Thank goodness for Hairtell, I really appreciate this thread on Tendskin. Andrea recommended it so I just picked up a bottle at my haircutter today. She speaks with an asian accent so when she went to ring up the price it pretty much sounded like she said ‘$16.00’ for the big bottle. I handed her a twenty and she looked at me and said “$60! $60!” I was appalled at this price. I just got the little four ounce bottle for $15.00 which just smells and works like what you guys say, alcohol, water and aspirin. The Propylene Glycol and Glycerin I think are just stabilizers for the weak acid family that aspirin is. As for the Cyclomethicone, that’s a silicone oil used in a whole bunch of things from makeup to deoderant to create a silky feeling. It’s an inert ingrediant that has nothing to do with getting rid of bumps or redness. It could probably added in to a homemade mix by adding a dab of some skin moisterizer that contains a bunch of it, but if you’re going to put lotion on afterwords, it’s completely unnecessary. I just bought this bottle to read the ingredients and get a good sense of what it’s effect is. After this, I’ll be making my own, and yes, it works and making your own is recommended highly.

Thanks all!


Yeah, with Saltie, I’d like to know how much aspirin to use. I want it kind of strong, 4 aspirins per one cup alcohol + one cup water? Deionized water perhaps? maybe ten aspirin? Has anybody tried putting on Tendskin before epilating? As a pain reducer? Thanks.


Okay, after doing some looking up and dusting off my old Chemistry minor, I came up with a self-tried brew here that can act a lot like tend skin. Note, these guys watch their patent closely, and I don’t offer this advice so that people can bottle this and sell it, that would be wrong. But so that those that can’t afford the real deal, can at least enjoy some smooth skin. After all, these are readily available ingredients, so you do have a right to mix this up at home for your own use. And also, the Tend Skin people wouldn’t have to deal with people trying to make a version themselves if they just charged a more reasonable price for it. $16.00 for a 4 oz. bottle isn’t a good marketing strategy even here in San Diego where everything costs an arm and a leg. They are based in Florida where wages are depressed, I wonder about the price there. Well, enough of my bandstanding.

What you should know:

Aspirin, the active chemical itself, not the whole tablet, is soluble and stable in alcohol. The more alcohol, the longer the shelf life, of a home brew, I’m guessing weeks? I want to experiment with this later.

Aspirin is unstable in water, and will form acetic acid as a buy product, vinegar. The more water you have in your solution, the more vinegar-y it will start smelling as time goes buy. Aspirin will decay by 20% in about four days in water, but this is a fact I’m not really clear on.

Any water in your solution is only easing the sensation of the alcohol for you, but makes the solution less potent, more like vinegar and easier to detiorate. Water listed in commercial mixes are only due to the fact that they are using 90% or 70% alcohol and the balance of these percentages are made up with water. The other ingerdients listed are more for consistancy, texture/feel as you smoothe it on, and longer term shelf life (years)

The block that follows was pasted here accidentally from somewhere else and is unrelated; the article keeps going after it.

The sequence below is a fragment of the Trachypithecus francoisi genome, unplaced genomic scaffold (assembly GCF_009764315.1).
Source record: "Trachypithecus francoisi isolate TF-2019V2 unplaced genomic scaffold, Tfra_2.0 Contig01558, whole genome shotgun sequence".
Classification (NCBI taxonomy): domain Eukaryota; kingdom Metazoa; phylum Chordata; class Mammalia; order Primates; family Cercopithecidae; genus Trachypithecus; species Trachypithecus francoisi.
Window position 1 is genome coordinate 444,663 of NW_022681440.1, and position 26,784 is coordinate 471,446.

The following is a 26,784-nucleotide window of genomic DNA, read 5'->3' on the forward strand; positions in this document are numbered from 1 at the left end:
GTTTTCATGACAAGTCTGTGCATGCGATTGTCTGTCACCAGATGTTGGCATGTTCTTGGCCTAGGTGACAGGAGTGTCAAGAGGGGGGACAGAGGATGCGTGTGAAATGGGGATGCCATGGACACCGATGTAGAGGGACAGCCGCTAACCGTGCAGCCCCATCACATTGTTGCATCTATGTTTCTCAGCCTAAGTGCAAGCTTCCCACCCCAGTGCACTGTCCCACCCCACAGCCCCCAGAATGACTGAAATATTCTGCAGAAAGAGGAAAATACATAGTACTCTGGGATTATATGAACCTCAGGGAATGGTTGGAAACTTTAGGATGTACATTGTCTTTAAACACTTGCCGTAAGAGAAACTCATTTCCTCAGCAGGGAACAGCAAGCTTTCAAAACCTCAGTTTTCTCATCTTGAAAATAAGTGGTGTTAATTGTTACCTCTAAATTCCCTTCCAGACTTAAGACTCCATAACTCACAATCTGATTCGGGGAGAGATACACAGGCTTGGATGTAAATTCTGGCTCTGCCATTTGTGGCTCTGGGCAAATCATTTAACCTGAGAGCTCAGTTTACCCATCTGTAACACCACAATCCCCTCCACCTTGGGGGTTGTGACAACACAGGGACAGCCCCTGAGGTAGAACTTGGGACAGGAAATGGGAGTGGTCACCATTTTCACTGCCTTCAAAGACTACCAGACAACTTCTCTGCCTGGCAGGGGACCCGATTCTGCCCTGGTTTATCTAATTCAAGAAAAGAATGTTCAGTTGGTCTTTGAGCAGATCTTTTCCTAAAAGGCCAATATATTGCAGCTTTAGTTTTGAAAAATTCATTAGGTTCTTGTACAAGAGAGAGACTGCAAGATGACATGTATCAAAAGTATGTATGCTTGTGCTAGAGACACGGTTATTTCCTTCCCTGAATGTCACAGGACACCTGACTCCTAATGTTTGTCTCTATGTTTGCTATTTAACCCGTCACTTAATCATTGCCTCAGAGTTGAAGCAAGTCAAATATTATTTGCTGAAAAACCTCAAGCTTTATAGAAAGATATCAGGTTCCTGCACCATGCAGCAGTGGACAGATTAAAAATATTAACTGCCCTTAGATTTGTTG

Generic Walmart aspirin, which I use, contain about 325 milligrams of aspirin. The rest of the tablet is calcium phosphates, starches, and talcs. These are to just bulk up the pill, to aid against air moisture, and to buffer as the pill sits in the high acid environment of your stomach.

If you want to make a purely water solution and leave out alcohol altogether (you can, and it’ll work so so), remember that aspirin is only soluble in water to the extent of about three of these tablets per 100 millilitres, so in a pint of water, anything more than about 15 tablets is going to be useless waste. But as you add more alcohol, the solution will be able to hold more aspirin in solution. In mixing up water containing solutions, you will notice more heat and pressure being created, remember to vent upon shaking! this is the aspirin already starting to degrade into acetic acid, this is the heat given off from bonds of the aspirin chemical being broken apart (hydrolysis).

Okay, here’s what I do:

Take twenty generic aspirins, crush them up well, into fine dust in a dry vessel or on paper. Take an empty one-pint alchol bottle, make sure it’s completely dry on the inside, fill it halfway with 70% rubbing alcohol. Add the aspirin. Shake well for at least four minutes. Notice with pure alcohol you don’t get the heat, because of no hydrolysis, that’s a good thing. After shaking, let the solution sit still while you do your epilating, waxing, or whatever. After all the chalks, talcs and calcium phosphates have settled to the bottom in a white dust, carefully “decant”, that is, pour off without disturbing the sediment on the bottom of the bottle the clear alcohol layer into another dry bottle. Viola, there’s your solution. It works fabulous and you can pour it in a squirt-type bottle just for ease of dispensing. Of course I’d use gloves when applying it and I’d use lotion right after it dries, and don’t use anymore than you would a commercial, off the shelf mix, remember aspirin is an biologically active ingredient, you don’t want to over do it. If you get chalk on your skin, then you didn’t seperate out all the sediment chalk carefully enough. Try again.